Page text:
Sacramento County Supervisor Susan Peters and Elk Grove City Councilman Steven Detrick have agreed to settle ethics cases brought by the state’s political watchdog, according to documents released Friday.
Detrick has run afoul of the Fair Political Practices Commission for the third time in three years after allegedly failing to report information about campaign donors and lenders. It came just four days before an election in which his opponent, Maureen Craft, has challenged his ethics.
Peters violated state ethics laws by voting for the conveyance of land from the Air Force to Sacramento County and from the Air Force to the Sacramento County Office of Education when she owned property nearby, the FPPC found. She further violated the law by approving the demolition of blighted buildings near her property.
She agreed to settle for $9,500, according to the FPPC. The proposed settlement comes 27 months after the FPPC started examining her votes. Peters was re-elected to her fourth term in June.
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In a written statement, Peters said she has consistently sought advice from county counsel about her votes on Mather projects and there “was never intent on my part to run afoul of the FPPC rules and I regret making the error. I continue to review items carefully to avoid even the perception of making a similar mistake.”
Detrick did not return a call Friday.
FPPC spokesman Jay Wierenga said commission staff members could not comment because the cases are pending until the commission considers them Nov. 17.
Detrick, his wife Janice, and his 2012 council campaign agreed to settle his case for $3,500, according to the FPPC. They failed to identify the employer and occupation of nine campaign contributors, most of whom were developers or worked in related fields.
Detrick previously settled a case with the FPPC in which he acknowledged using campaign donations to pay for his son’s legal bills. He further upset the commission by not paying back the money to his campaign, as he had agreed in a settlement with the commission.
Before then, he settled an allegation of using campaign funds for personal benefit by buying a trip to a Sonoma winery at a fundraising auction.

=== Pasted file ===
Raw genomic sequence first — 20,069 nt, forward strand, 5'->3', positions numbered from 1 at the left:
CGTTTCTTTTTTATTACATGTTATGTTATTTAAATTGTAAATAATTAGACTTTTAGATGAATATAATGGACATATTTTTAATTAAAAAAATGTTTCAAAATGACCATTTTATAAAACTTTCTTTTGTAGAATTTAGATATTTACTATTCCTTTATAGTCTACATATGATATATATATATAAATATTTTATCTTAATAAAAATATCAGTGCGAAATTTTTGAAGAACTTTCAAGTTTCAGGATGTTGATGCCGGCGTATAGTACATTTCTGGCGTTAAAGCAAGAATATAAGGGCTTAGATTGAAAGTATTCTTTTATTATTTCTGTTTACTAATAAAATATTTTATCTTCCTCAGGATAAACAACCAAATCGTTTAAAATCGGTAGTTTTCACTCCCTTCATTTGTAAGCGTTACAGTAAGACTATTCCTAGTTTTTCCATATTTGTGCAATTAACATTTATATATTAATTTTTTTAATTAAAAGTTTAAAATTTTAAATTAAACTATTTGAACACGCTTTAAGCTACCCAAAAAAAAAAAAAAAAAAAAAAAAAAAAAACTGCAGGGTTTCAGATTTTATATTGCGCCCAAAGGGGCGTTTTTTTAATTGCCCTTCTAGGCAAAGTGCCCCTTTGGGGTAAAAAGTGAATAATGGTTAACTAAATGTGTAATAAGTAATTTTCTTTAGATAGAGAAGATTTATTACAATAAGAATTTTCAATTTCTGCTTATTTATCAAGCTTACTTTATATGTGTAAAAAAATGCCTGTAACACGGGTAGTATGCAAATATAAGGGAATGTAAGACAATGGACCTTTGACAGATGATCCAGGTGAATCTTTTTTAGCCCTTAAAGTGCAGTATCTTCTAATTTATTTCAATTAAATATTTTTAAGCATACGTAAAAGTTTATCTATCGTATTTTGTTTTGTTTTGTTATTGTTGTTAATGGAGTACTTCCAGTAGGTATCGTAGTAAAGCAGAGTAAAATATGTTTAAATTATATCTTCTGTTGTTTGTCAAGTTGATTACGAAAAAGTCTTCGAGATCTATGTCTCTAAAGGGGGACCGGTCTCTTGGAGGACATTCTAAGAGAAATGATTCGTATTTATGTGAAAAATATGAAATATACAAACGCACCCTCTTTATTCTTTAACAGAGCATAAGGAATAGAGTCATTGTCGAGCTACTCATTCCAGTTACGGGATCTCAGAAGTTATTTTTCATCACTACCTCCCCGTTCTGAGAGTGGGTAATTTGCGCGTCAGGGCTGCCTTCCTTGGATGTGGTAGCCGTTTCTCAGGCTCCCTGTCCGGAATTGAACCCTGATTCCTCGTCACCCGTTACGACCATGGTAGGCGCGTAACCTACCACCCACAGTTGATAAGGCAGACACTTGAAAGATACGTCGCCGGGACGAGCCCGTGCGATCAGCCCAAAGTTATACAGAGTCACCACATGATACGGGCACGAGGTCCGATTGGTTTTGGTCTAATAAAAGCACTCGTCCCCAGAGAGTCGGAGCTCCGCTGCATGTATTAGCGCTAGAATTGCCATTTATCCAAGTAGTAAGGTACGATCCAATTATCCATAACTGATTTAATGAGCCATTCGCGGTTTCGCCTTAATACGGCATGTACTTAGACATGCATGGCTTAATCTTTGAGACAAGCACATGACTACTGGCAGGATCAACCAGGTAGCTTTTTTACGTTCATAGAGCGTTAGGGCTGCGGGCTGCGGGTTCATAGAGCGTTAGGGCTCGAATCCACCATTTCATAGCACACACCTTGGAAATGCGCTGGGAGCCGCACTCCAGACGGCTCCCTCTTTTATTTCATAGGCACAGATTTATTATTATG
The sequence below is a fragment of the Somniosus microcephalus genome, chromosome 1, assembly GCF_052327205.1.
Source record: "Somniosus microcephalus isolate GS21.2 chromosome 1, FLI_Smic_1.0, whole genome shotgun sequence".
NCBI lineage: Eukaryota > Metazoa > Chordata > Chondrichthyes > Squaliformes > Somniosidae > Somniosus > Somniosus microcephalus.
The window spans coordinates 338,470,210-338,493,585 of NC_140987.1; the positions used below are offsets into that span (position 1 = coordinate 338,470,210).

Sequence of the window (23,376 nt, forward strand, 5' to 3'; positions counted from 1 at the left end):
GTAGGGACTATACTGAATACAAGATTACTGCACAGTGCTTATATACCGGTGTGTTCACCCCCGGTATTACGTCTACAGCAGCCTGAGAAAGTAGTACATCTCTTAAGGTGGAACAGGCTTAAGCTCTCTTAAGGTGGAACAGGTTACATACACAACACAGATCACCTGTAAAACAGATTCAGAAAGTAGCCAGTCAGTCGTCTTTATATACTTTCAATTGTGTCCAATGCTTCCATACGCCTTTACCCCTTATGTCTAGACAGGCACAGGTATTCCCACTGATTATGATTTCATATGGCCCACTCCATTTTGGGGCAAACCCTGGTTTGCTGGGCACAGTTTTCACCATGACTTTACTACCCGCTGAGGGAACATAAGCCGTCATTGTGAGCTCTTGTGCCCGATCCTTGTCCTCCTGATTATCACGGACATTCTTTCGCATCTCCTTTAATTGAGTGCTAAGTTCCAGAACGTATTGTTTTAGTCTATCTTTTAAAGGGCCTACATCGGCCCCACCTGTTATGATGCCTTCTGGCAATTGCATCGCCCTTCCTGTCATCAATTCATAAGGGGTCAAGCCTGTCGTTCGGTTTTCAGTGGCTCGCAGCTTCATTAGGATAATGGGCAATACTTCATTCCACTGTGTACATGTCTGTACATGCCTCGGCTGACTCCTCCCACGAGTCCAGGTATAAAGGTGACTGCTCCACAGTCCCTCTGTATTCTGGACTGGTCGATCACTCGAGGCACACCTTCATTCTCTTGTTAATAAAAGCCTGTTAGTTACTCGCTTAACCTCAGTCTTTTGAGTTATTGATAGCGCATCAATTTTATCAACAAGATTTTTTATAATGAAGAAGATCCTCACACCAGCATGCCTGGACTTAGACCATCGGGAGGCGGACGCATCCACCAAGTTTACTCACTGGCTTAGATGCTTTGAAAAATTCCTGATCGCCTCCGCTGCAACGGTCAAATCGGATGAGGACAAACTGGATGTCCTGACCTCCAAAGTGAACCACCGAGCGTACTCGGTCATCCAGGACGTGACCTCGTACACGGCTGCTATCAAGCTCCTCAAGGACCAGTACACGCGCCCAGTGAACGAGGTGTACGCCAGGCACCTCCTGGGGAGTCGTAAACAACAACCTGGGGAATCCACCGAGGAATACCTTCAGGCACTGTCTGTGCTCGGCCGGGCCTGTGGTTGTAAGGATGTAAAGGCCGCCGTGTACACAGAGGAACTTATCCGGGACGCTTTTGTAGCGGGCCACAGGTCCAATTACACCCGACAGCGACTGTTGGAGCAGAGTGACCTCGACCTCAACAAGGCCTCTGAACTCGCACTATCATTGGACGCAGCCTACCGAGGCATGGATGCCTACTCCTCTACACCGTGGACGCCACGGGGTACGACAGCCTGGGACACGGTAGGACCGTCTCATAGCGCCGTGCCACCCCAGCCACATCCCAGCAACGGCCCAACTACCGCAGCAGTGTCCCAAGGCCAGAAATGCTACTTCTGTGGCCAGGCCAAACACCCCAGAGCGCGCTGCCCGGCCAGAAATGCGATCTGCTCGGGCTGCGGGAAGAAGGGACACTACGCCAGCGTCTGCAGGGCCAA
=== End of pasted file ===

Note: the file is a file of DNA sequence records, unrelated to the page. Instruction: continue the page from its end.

The FPPC said his past violations heightened the need for full disclosure.
“Due to the nature of Detrick’s past violations, it’s imperative the Committee’s campaign statements be complete and accurate to ensure compliance with the Act,” the agency’s proposed agreement states.
The campaign of Craft, his challenger, sent out a mailer this week that criticizes Detrick for the violations, asking “What’s Elk Grove Councilman Steven Detrick hiding?”
“This is the third strike against Steve Detrick,” said Craft campaign spokesman Patrick McGarrity.
In Peters’ case, the agency cited a Sacramento Bee investigation of votes on Mather projects when it opened its inquiry in July 2014. The Bee reported that Peters cast votes for at least 51 airport-related items over nine years, including millions of dollars worth of infrastructure improvements. Under the regulation then in place, a public official was considered to have a conflict of interest if she or he voted on a project within 500 feet of property she or he owned and could receive any financial benefit from it.
Mather closed for military use in 1993, and the county eventually converted the 5,715-acre property into a complex that includes a commercial airport, business park and golf course. Peters has a financial stake in 17 acres of land and two large office buildings across the street from Mather Airport on Peter A. McCuen Boulevard.
The loudest complaints came from critics of the Mather expansion – residents who live in the flight path of cargo planes flying in and out of the airport. John Kerhlikar said the FPPC agreement was long overdue.
“Justice took its time, but came to the same conclusion that any reasonable person would – Susan Peters voted to improve and enhance her own interests,” he said.
FPPC enforcement officials found that Peters directly benefited by approving the demolition of 15 buildings on the former Air Force Base that “were left in varying stages of disrepair and decay, including mold, mildew and wood rot from leaking roofs and siding.” Three of the buildings were within 500 feet of Peters’ office buildings, which she rents to commercial and government tenants. The demolition work required three separate votes, and Peters approved them each time.
Peters also received benefits from votes that transferred Mather parcels from the Air Force to the county and the county’s Office of Education, according to the settlement document. The agreements called for “less restrictive environmental land use conditions which will allow for more development,” including on her property.